Article category: News
PBCore rides again
As the denizens and constituents of pbcoreresources.org will know, this community blog got started when somebody who shall remain nameless dropped the ball on continuing support for PBCore back in 2008. By that time, many audiovisual archives and developers had adopted PBCore as a promising metadata standard for audio and video assets and collections. Some community dialogue and self-support was needed, and the PBCore community has grown significantly since then.
Well here’s some good news: PBCore is back in action, with the official support of WGBH and the Library of Congress. It’s now under the care of the American Archive, which has been funded by the Corporation for Public Broadcasting which has renewed its commitment to preserving the audiovisual treasures created over decades by public broadcasters and producers in the United States.
There is some work to do on the PBCore schema, and a really good team of people are working on that now. The canonical PBCore website will soon be refreshed, and other teams are working on educational and support materials.
You can get more of the full rundown on the American Archive website announcement of this news that PBCore is back in action!
PBCore 2.0 session at the Open Video Conference, October 1, NYC
For those attending the Open Video Conference this weekend in New York, don’t miss the panel on PBCore 2.0. A stellar lineup will talk about the process of developing 2.0, and hopefully share some details about where it’s going.
Here are the panel specifics, copied from the OVC schedule:
Summary: An Introduction to PBCore 2.0: Metadata for Public Broadcasters - (4:30 PM - 5:30 PM)
Description: PBCore has served the Public Media community as a metadata schema for describing media since 2005. With a new round of funding from the Corporation for Public Broadcasting, WGBH Boston is working on PBCore 2.0 – an updated version which will increase its flexibility as a schema and therefore its applicability to diverse user scenarios. In addition, a new web site with updated documentation is set to launch next month (November, 2010). Come learn about PBCore: how it is evolving, how it is applied, and how it can benefit your workflow and interoperability as a video content producer or consumer.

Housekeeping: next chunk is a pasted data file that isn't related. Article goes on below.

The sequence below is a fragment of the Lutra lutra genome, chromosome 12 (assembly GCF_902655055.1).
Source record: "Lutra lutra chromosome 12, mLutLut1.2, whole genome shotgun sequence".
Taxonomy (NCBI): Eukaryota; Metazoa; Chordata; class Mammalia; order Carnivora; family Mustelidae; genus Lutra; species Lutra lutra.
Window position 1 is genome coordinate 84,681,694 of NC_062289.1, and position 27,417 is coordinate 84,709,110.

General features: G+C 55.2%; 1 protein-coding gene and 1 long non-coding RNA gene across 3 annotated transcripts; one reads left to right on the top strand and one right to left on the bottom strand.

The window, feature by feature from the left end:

Chair: Nan Rubin — PBCore Project
Linda Tadic — Audiovisual Archive Network
David Rice — Audiovisual Preservation Solutions
Chris Beer — WGBH Interactive
PBCore.org Alpha site launched!
Head on over to PBCore.org, check out the face lift, and leave your feedback!
WGBH is in the process of re-designing PBCore.org and we’ve just launched the “alpha” site which includes:
The interior pages remain the same for now, as the full re-launch is scheduled for November 2010 to coincide with the release of PBCore 2.0.
To that end, please contribute change requests for the schema, elements, etc., by June 30, 2010.
This summer, we’ll be conducting card sort and user testing exercises to re-organize the site’s new and legacy content and to make it as clear, concise and useful as possible for PBCore users. If you have suggestions or would like to participate please contact us or participate in the blog.
Many thanks to all who provided, and who continue to provide input into the new site, including Jack Brighton, Paul Burrows, Nan Rubin, the Code4Lib community, and the WGBH PBCore team!
CPB today announces the launch of the PBCore 2.0 Development Project
(Washington, DC) - - The Corporation for Public Broadcasting today announced the launch of the PBCore 2.0 Development Project.
The PBCore 2.0 Development Project will expand the existing PBCore metadata standard to increase the ability, on one hand, of content producers and distributors using digital media to classify and describe public media content (audio and video) and, on the other, of audiences to find public media content on a variety of digital media and mobile platforms.
The PBCore 2.0 Development Project will also work to enhance the PBCore standard to ensure that it will be able to satisfy the demands of multiplatform digital content as well as an evolving World Wide Web. Since PBCore's development in 2005, it has become not only one of the most widely-used metadata standards in the world, but also the basis of other metadata standards. At the same time, in the last five years, the number of digital media applications that would benefit from PBCore has grown significantly. An updated PBCore will benefit not only public broadcasters, but all users of metadata standards based on PBCore.